US Representative Soto: Most Cryptos Need CFTC's Light Touch, Not SEC Oversight


United States congressman Darren Soto has said that most cryptocurrencies should not be regulated under the country’s securities regulator. Soto made his comments in an interview with financial news channel Cheddar on Jan. 10.

According to Soto, crypto should be overseen by the Commodities and Futures Trading Commission (CFTC) and Federal Trade Commission (FTC) — rather than classed as securities under the Securities and Exchange Commission (SEC)’s charge.

Soto, a Democrat, is a member of the U.S. House of Representatives for the 9th District of Florida, and spearheaded a bipartisan effort together with congressman Ted Budd this winter to promote a robust and crypto-friendly regulatory environment in the country.

Advocating for the need to establish agencies’ jurisdiction with more clarity and to create fine-grained classifications for cryptocurrencies, the congressman argued that applying federal securities laws “can be very intense and hurt the market unless it is truly a security.”

He then outlined:

“We’ll be saving the SEC for true securities, knowing predominantly that these are commodities and currency transactions. The [CFTC and FTC] are agencies with a lighter touch and we have grown consensus among the industry that they’d be appropriate for the majority of these types of cryptocurrency transactions and the nature of these assets.”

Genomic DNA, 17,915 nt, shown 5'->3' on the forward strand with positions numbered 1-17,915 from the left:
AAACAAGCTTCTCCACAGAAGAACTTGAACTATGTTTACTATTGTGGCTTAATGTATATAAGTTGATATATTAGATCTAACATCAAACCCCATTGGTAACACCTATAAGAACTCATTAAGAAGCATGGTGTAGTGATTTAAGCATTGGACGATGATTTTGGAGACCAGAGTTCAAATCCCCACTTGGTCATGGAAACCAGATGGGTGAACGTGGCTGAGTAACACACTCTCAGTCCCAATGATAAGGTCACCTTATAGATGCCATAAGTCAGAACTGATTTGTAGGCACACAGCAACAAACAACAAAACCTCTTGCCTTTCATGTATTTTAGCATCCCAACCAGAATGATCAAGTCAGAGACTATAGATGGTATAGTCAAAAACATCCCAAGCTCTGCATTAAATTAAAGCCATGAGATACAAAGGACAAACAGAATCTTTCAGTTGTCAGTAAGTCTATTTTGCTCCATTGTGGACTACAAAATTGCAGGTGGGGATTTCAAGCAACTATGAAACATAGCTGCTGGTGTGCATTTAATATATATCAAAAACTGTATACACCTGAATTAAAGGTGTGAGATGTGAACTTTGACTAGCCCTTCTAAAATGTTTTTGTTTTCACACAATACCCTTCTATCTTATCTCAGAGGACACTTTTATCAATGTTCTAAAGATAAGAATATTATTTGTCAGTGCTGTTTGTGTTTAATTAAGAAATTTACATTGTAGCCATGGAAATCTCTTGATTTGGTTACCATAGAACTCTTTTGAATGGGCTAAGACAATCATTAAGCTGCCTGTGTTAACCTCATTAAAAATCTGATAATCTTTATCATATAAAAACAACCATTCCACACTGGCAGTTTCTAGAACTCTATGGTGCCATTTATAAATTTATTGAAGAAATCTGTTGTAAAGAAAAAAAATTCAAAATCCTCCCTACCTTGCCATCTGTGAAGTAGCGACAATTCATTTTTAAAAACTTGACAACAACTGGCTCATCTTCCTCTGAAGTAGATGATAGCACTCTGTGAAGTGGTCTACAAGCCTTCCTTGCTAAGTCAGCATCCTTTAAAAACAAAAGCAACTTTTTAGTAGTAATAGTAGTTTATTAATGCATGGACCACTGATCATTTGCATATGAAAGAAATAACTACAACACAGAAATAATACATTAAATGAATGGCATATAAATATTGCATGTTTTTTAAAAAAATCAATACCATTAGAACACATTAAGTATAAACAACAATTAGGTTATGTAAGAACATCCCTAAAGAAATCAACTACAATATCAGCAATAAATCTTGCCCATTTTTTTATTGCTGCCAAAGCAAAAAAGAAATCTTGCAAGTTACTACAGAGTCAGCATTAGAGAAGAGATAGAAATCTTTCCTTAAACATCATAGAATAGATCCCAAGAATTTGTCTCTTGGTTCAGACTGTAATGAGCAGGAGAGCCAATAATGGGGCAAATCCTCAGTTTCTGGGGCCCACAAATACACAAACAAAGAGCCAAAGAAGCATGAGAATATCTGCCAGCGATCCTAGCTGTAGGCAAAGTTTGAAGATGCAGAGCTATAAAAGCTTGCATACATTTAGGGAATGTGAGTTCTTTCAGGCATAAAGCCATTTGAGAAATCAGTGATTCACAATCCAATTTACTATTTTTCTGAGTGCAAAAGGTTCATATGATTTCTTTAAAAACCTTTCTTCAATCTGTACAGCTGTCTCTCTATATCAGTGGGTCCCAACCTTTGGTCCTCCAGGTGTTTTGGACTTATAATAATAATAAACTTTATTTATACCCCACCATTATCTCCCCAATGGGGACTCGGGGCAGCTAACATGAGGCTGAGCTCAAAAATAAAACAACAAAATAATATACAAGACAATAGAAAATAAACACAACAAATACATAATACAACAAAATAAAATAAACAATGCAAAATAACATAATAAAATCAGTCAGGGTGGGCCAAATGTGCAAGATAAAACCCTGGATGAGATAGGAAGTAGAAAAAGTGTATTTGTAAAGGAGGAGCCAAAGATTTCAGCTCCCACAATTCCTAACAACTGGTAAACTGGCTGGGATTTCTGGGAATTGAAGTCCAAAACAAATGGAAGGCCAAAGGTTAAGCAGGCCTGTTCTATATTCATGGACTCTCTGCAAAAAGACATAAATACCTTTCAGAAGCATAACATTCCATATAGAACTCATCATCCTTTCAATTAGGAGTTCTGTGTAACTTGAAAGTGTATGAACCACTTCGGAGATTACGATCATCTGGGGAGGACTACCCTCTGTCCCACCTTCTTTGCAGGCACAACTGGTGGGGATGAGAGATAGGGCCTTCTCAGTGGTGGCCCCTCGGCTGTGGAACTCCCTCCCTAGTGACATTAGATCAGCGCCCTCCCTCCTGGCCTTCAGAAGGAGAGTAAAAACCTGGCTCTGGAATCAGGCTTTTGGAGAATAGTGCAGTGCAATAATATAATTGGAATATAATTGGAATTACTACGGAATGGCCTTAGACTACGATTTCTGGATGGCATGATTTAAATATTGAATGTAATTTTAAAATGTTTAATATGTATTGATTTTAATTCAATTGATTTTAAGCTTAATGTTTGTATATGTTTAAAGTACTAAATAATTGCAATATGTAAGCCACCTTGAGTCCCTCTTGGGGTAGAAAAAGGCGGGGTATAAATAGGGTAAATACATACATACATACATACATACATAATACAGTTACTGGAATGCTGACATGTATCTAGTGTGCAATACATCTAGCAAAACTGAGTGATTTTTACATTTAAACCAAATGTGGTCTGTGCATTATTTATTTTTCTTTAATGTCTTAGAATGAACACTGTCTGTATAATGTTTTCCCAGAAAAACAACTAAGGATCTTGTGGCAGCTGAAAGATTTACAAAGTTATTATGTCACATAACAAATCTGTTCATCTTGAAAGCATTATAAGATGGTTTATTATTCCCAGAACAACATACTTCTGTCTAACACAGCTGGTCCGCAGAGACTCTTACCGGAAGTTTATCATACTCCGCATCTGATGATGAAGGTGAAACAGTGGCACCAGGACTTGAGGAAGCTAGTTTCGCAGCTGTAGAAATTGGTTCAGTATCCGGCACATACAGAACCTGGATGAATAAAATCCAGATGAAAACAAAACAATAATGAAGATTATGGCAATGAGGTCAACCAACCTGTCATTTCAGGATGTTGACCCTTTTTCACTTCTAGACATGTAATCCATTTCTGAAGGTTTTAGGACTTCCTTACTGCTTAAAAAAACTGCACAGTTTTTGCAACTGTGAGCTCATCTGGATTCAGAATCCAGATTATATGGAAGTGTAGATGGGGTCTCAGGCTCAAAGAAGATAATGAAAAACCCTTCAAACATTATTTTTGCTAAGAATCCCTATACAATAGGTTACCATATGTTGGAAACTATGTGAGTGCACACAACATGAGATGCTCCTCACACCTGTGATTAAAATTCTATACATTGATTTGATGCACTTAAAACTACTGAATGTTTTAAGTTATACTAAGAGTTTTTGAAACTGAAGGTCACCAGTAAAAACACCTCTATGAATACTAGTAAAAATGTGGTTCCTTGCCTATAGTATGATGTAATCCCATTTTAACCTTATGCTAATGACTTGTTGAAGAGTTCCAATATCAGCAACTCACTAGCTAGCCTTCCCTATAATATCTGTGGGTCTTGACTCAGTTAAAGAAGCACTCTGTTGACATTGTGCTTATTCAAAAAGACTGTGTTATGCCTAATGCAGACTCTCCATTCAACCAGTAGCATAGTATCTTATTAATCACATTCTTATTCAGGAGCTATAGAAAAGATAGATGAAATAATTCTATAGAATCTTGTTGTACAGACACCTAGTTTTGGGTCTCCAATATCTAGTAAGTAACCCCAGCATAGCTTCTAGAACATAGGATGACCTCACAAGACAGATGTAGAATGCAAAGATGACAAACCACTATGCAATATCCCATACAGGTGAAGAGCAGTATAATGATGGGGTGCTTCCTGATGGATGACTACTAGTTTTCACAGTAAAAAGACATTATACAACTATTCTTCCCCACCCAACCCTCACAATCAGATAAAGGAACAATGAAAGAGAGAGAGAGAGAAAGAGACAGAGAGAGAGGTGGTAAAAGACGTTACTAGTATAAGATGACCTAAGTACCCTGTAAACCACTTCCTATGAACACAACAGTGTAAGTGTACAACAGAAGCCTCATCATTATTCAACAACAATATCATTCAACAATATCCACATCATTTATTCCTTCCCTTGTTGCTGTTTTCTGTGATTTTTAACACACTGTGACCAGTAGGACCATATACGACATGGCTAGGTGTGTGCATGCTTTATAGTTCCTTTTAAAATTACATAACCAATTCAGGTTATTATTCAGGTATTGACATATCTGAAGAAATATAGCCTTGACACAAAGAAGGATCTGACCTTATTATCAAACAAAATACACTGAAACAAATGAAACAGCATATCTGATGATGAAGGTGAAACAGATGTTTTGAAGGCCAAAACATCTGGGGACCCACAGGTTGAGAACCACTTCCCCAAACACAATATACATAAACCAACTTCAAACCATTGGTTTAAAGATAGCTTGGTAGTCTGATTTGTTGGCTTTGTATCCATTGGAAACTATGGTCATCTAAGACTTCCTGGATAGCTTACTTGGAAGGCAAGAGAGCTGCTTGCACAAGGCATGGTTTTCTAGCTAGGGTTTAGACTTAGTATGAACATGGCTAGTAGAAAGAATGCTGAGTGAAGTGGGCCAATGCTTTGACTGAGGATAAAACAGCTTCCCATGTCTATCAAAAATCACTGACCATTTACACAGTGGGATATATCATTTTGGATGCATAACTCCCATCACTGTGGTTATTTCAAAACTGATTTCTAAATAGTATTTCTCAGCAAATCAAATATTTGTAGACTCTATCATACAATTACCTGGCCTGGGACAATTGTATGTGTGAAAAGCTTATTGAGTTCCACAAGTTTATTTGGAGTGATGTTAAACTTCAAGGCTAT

Soto made his case against heavy-handed regulation with the view to maintain the United States’ global competitiveness —  acknowledging the proactive efforts to foster the crypto industry in countries such as Malta and Barbados. Soto remarked:

“We have sometimes taken for granted that the U.S. dollar is the foundation of the world economy, and how that creates stability and advantage […] As cryptocurrency becomes more utilized, that advantage could go away… [we] need to make sure we are aggressive and a fertile place for cryptocurrency transactions and for technology companies to be here.”

Since the U.S. does not currently have


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